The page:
||Range of conditions
||Full, Variable, Reduced / low
||Very exposed, Exposed, Moderately exposed, Sheltered, Very
Infralittoral mobile sandbanks contain all
grades of sand (63µm-1mm) with a very low silt and clay content. One of the
features of such a mixture of particle sizes is their low sorting coefficient. Small
particles occupy the spaces between larger grains and thus reduce pore space. Another
feature of subtidal sandbanks is they may have a highly dynamic nature and instability
resulting from the inability of material to form cohesive clumps.
||Infralittoral gravels and sands occur within the photic zone
and will therefore sustain many primary producers (Hiscock 1983). Any increase in depth or
turbidity of the water will affect the light penetration and thus the primary producers;
in the case of the biotope complexes covered here, the primary producers are benthic
microalgae. The quality of light reaching such sandbanks will determine the type of
microalgae colonising the sediment. In shallow or constricted areas the water above the
banks may be very turbid (Carter 1988) thus limiting primary production.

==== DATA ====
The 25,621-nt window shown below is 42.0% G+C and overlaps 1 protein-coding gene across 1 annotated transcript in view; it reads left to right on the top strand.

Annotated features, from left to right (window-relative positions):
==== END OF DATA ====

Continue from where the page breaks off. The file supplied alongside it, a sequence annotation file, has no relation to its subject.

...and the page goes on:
Any change in
water depth would change the characteristics of the sandbank. If water depth were to
decrease, the sandbank may become exposed on low spring tides, which would decrease
survival of subtidal fauna that cannot withstand exposure. The depth of the sandbank would
also affect predator populations of birds, which are restricted to certain diving depths.
||Particle size, its mixture and compaction influence the
permeability or percolation rate (Pethick 1984) especially those with a mixture of
particles. Infralittoral sandbanks tend to have a high porosity. The instability of
infralittoral sandbanks and the inability of the material to form cohesive clumps prevents
the colonisation of vegetation but allows the development of interstitial populations of
||Infralittoral sandbanks typically have low levels of organic
matter and are well oxygenated in the surface layers (Eagle 1973), the organic matter
derived from decaying seaweed, the faeces and remains of animals. The mobile nature of
this substrate produces a deeper anaerobic layer (>15 cm) and any organic matter
incorporated into the sediment is degraded rapidly. High-energy areas have a low carbon to
nitrogen ratio due to the low organic content, reduced productivity and rapid degradation
of labile organic material.
||Oxygen content is a function of the degree of oxygenation
(aeration) and the inherent oxygen demand of organic matter. As infralittoral sand has a
low organic content, they are usually sufficiently oxygenated by seawater which may
percolate to several metres (Eagle 1983).
||Microbial activity is low in areas of higher energy as there
is limited organic detritus available for bacterial degradation coupled with the
particles comparatively low surface area to volume ratio that provides a surface for